to overcome with fear; intimidate: to daunt one's adversaries.
to lessen the courage of; dishearten: Don't be daunted by the amount of work still to be done.
Origin of daunt
1250–1300;Middle Englishda(u)nten < Anglo-Frenchda(u)nter,Old Frenchdanter, alteration of donter (probably by influence of dangier power, authority; see danger) < Latindomitāre to tame, derivative of domitus, past participle of domāre to tame
Related formsdaunt·ing·ly, adverbdaunt·ing·ness, nounun·daunt·ing, adjective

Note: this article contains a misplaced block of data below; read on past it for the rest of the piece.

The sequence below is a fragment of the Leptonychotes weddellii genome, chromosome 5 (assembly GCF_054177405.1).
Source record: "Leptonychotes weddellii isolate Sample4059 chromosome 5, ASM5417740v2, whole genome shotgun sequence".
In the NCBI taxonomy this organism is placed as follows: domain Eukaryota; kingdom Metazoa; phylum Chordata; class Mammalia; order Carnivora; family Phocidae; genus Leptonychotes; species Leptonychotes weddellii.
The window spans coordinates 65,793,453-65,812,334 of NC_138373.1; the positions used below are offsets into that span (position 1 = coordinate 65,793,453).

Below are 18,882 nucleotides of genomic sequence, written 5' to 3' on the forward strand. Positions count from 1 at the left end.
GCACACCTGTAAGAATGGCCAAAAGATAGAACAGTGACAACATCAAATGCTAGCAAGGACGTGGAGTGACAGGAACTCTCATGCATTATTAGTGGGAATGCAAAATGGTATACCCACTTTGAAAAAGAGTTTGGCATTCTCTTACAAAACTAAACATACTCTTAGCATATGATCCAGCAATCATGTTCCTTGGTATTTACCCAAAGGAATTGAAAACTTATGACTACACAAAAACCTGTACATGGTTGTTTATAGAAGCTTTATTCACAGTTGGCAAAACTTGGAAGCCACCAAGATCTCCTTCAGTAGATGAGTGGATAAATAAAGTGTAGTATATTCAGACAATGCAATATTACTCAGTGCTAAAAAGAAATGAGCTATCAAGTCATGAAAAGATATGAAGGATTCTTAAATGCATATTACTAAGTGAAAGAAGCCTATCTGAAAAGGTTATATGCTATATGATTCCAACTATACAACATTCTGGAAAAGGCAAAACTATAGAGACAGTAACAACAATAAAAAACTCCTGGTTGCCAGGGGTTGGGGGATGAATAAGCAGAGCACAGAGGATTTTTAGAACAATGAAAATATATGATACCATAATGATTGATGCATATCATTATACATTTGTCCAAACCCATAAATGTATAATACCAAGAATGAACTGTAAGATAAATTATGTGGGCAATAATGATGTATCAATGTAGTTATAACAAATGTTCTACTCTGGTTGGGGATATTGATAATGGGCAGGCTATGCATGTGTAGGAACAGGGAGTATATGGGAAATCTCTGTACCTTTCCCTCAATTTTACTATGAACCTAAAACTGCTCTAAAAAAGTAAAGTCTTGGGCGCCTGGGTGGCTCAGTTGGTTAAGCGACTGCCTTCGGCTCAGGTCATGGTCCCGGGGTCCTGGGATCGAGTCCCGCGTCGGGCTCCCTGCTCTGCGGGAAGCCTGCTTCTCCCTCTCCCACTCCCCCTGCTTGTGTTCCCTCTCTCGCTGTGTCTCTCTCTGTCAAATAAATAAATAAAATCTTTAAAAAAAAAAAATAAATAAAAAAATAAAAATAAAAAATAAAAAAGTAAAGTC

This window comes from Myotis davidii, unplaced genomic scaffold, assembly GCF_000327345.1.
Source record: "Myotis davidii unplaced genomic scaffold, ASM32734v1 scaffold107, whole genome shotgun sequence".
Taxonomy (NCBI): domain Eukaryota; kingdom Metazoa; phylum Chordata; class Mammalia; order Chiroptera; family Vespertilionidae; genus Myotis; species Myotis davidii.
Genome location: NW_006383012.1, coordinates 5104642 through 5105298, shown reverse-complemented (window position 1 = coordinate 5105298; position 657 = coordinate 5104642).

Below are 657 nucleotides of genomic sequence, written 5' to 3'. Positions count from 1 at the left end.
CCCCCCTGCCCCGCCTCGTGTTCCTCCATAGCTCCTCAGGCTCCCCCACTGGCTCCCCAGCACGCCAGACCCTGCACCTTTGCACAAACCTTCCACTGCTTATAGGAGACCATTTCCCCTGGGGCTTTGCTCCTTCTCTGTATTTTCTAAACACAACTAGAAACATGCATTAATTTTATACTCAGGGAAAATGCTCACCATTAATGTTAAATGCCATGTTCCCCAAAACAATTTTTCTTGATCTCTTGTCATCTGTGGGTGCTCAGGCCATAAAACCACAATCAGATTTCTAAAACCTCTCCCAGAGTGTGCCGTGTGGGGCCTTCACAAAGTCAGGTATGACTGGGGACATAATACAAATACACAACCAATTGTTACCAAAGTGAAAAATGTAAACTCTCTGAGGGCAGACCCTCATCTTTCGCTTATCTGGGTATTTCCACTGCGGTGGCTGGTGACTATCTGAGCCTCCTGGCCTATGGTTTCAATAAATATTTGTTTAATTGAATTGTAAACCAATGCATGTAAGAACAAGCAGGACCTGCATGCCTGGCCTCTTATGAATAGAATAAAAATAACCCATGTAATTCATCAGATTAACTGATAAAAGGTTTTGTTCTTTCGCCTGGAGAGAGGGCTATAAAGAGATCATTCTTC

1786, "not quailing" [OED], from un- (1) "not" + present participle of daunt.
c.1300, "to vanquish," from Old French danter, variant of donter (12c., Modern French dompter) "be afraid of, fear, doubt; control, restrain," from Latin domitare, frequentative of domare "to tame" (see tame (v.)). Sense of "to intimidate" is from late 15c. Related: Daunted; daunting.